Painting a Brighter Future: Ruby Bruce’s Makes Her Mark Through Art Education
“At some point, I realized that my community lacked artistic resources and art education, also that art and culture are vitally important for our communities, so that became something I was really interested in providing for the community.” explains Ruby Bruce, whose spirit name is Southern Wind, is a Red River Métis Anishinaabe woman from the Métis community of St. Laurent, Manitoba, on Treaty One territory. She is a mother of one who lives in Winnipeg, Manitoba, a visual artist, art educator, and student.
Bruce has been a professional artist for ten years, creating woodland paintings, digital artwork, graphic designs, logos, and designing and facilitating workshops as an art educator. As a child, she painted a mural at the Manitoba Métis Federation in Winnipeg and created the mascot logo for her school. By the time she was 17 she was facilitating youth art workshops and creating her first solo mural project.
The art that she’s made has been well received and has reached many new audiences outside her hometown. “I find inspiration from Mother Earth and the prairies, the flowers, my home community, my kin, my culture, my traditions, the visual aspects of all these things, and also how they make me feel,” she muses.
Her art piece, Fireweed, was featured in a digital mural exhibit in 2020 and over 25 bike locks in Yorkton, Saskatchewan include a design she created. Her poetry and digital illustration was featured in Owning Ourselves Zine, a collaboration by The Mamawi Project and Red River Echoes and her work also appeared on Michif Country, an APTN show which debuted in the fall of 2022.
Bruce isn’t just an artist, she’s also an art advocate. “I aim to inspire, empower and heal Indigenous people of all ages in my community and beyond,”she explains. She is a member of the Community Art Space Committee of St. Laurent and has worked with TakingItGlobal on lesson plans, received a Rising Youth grant and had her art included in Fireside Chat projects.
As she developed her craft, she was mentored by artist and actor Jules Desjarlais and she is hoping to further her arts education in the future. Outside the art realm, she has a degree in educational assistance and certificate in community development and entrepreneurship. Much of her art practice is self taught and she’s managed to create despite many obstacles.
From intergenerational trauma, poverty, and chronic pancreatitis Bruce has had many challenges along the way. She’s sought healing in ceremony, smudging and prayer. “I have fought my whole life to get out of poverty, and I'm still fighting. Sometimes I get down on myself but I always remind myself, I'm young, I'm smart, I'm accomplished and my ancestors are so proud of me. The work I do is important, and it's needed. I also remind myself that I have a daughter who looks up to me, and I want her to have the best possible life and positive influence in her life,” Bruce reflects.
Bruce wasn’t always confident she would make it as an artist. “I had lots of dreams and aspirations. But in the beginning, I didn't think I could become an artist [and worried] I would never be recognized, I wouldn't be able to get out of my town and make something of myself,” she recalls. Those feelings motivated her to bring back the training and support aspiring artists in her community who needed guidance like she did when she first started.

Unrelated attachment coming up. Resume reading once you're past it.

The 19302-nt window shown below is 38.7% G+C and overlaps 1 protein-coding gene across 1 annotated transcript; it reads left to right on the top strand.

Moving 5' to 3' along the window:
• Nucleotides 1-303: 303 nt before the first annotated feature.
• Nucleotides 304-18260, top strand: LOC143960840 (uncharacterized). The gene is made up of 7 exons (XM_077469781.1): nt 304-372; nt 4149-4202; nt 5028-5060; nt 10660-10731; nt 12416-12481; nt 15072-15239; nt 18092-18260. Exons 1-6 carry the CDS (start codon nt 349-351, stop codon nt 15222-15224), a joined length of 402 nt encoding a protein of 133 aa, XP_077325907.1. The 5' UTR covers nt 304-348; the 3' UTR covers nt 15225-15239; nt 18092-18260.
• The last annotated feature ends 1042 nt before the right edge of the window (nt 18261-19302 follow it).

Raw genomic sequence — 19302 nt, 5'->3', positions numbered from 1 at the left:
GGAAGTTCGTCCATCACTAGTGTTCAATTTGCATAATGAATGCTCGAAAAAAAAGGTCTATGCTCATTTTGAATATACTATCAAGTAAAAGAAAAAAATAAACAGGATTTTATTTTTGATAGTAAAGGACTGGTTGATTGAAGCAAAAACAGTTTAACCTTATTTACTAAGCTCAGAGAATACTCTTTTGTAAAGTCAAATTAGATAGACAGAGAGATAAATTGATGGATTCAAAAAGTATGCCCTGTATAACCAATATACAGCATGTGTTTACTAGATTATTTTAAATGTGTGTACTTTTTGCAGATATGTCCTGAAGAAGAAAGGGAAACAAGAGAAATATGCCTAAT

Her chronic illness often left her feeling discouraged and she worried about how she would make it as a disabled artist living in a rural community. Bruce’s message to other artists with disabilities is, “You can become whatever you want to be, you just have to thrive, you just have to try, you just have to put yourself out there. You're going to make it and you're going to be noticed. What you want to do is important to our community.”When her family had internet access, she would apply to art contests and when she would win, it would encourage her to keep going.
Her advice for youth considering leaving their home community for work or school is encouraging. “Your community is what you make it if you leave. I hope you're going with your community in your mind and your heart. I hope that maybe you're planning on returning with new knowledge and experience to help build your community,” she shares.
Bruce knows what she’s talking about, because when she first came to Winnipeg she experienced culture shock and isolation. She had to learn new skills like navigating transit and was out of her comfort zone in university. To manage her feelings, she went on walks, spending time in nature breathing in the fresh air at local parks and by staying connected to family. “Creator was there with me, my ancestors were there with me and they were watching over me and that made me feel a lot better,” she recalls.
She also has advice for aspiring artists. “Once you put yourself out there as an artist, you will get traction and your work will be recognized. Indigenous artists are needed and we're very important members of our communities and the world. Just go out there and do it and everything will fall into place. That's how it happened for me,” she encourages.
Ruby Bruce is raising a daughter and lifting up artists in her community, with workshops and arts education. Knowing how important arts and culture are to her people, and seeing the gap in what’s available, she’s creating art and opportunities for new artists. In helping paint a brighter future for the artists of tomorrow, she’s making her mark on the world and on canvas in a way she never dreamed could be possible.
Thanks to Alison Tedford Seaweed for authoring this article.
Future Pathways Fireside Chats are a project of TakingITGlobal's Connected North Program.
Funding is generously provided by the RBC Foundation in support of RBC Future Launch, and the Government of Canada's Supports for Student Learning program.